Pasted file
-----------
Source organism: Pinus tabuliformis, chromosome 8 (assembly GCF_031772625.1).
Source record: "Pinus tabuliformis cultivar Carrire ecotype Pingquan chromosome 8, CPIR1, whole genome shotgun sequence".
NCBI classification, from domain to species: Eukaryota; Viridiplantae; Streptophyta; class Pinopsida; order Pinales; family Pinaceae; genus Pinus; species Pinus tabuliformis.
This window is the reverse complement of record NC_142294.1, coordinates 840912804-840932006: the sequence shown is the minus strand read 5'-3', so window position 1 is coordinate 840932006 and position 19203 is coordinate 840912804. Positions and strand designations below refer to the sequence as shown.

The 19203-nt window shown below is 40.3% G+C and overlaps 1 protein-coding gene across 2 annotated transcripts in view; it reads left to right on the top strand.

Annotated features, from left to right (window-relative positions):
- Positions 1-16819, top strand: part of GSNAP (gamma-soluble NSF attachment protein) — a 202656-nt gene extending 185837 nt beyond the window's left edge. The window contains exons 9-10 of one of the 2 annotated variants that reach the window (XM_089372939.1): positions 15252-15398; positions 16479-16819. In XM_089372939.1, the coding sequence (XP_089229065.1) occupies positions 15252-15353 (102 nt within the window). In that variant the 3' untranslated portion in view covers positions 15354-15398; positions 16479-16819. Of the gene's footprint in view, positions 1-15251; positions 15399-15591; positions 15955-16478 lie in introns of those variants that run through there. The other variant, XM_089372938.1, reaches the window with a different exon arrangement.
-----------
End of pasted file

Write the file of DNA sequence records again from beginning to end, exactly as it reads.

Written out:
Source organism: Pinus tabuliformis, chromosome 8 (assembly GCF_031772625.1).
Source record: "Pinus tabuliformis cultivar Carrire ecotype Pingquan chromosome 8, CPIR1, whole genome shotgun sequence".
NCBI classification, from domain to species: Eukaryota; Viridiplantae; Streptophyta; class Pinopsida; order Pinales; family Pinaceae; genus Pinus; species Pinus tabuliformis.
This window is the reverse complement of record NC_142294.1, coordinates 840912804-840932006: the sequence shown is the minus strand read 5'-3', so window position 1 is coordinate 840932006 and position 19203 is coordinate 840912804. Positions and strand designations below refer to the sequence as shown.

The 19203-nt window shown below is 40.3% G+C and overlaps 1 protein-coding gene across 2 annotated transcripts in view; it reads left to right on the top strand.

Annotated features, from left to right (window-relative positions):
- Positions 1-16819, top strand: part of GSNAP (gamma-soluble NSF attachment protein) — a 202656-nt gene extending 185837 nt beyond the window's left edge. The window contains exons 9-10 of one of the 2 annotated variants that reach the window (XM_089372939.1): positions 15252-15398; positions 16479-16819. In XM_089372939.1, the coding sequence (XP_089229065.1) occupies positions 15252-15353 (102 nt within the window). In that variant the 3' untranslated portion in view covers positions 15354-15398; positions 16479-16819. Of the gene's footprint in view, positions 1-15251; positions 15399-15591; positions 15955-16478 lie in introns of those variants that run through there. The other variant, XM_089372938.1, reaches the window with a different exon arrangement.